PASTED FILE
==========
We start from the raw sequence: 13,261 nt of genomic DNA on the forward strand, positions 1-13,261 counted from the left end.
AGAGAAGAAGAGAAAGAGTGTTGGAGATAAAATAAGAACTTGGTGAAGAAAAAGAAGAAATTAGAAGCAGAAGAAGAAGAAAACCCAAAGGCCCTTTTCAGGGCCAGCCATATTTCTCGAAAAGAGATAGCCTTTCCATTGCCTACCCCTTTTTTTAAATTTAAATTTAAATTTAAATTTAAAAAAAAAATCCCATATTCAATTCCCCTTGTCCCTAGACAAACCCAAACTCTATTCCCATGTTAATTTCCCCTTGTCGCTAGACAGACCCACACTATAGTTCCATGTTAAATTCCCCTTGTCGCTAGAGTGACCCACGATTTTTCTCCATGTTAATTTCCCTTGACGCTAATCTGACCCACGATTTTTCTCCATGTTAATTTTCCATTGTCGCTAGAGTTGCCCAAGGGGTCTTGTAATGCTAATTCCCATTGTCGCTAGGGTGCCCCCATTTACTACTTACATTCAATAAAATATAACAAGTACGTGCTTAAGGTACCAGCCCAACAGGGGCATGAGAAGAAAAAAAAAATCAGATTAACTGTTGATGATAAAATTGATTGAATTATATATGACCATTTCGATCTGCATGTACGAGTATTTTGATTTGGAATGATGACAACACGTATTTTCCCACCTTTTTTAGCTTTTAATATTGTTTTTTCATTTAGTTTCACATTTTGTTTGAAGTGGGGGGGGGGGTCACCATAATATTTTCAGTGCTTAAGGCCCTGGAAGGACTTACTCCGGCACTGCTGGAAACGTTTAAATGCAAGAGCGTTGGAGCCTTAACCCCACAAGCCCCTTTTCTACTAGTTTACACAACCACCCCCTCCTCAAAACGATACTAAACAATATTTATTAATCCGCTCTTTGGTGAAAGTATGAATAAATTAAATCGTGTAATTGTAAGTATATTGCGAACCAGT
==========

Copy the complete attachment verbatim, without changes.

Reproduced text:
We start from the raw sequence: 13,261 nt of genomic DNA on the forward strand, positions 1-13,261 counted from the left end.
AGAGAAGAAGAGAAAGAGTGTTGGAGATAAAATAAGAACTTGGTGAAGAAAAAGAAGAAATTAGAAGCAGAAGAAGAAGAAAACCCAAAGGCCCTTTTCAGGGCCAGCCATATTTCTCGAAAAGAGATAGCCTTTCCATTGCCTACCCCTTTTTTTAAATTTAAATTTAAATTTAAATTTAAAAAAAAAATCCCATATTCAATTCCCCTTGTCCCTAGACAAACCCAAACTCTATTCCCATGTTAATTTCCCCTTGTCGCTAGACAGACCCACACTATAGTTCCATGTTAAATTCCCCTTGTCGCTAGAGTGACCCACGATTTTTCTCCATGTTAATTTCCCTTGACGCTAATCTGACCCACGATTTTTCTCCATGTTAATTTTCCATTGTCGCTAGAGTTGCCCAAGGGGTCTTGTAATGCTAATTCCCATTGTCGCTAGGGTGCCCCCATTTACTACTTACATTCAATAAAATATAACAAGTACGTGCTTAAGGTACCAGCCCAACAGGGGCATGAGAAGAAAAAAAAAATCAGATTAACTGTTGATGATAAAATTGATTGAATTATATATGACCATTTCGATCTGCATGTACGAGTATTTTGATTTGGAATGATGACAACACGTATTTTCCCACCTTTTTTAGCTTTTAATATTGTTTTTTCATTTAGTTTCACATTTTGTTTGAAGTGGGGGGGGGGGTCACCATAATATTTTCAGTGCTTAAGGCCCTGGAAGGACTTACTCCGGCACTGCTGGAAACGTTTAAATGCAAGAGCGTTGGAGCCTTAACCCCACAAGCCCCTTTTCTACTAGTTTACACAACCACCCCCTCCTCAAAACGATACTAAACAATATTTATTAATCCGCTCTTTGGTGAAAGTATGAATAAATTAAATCGTGTAATTGTAAGTATATTGCGAACCAGT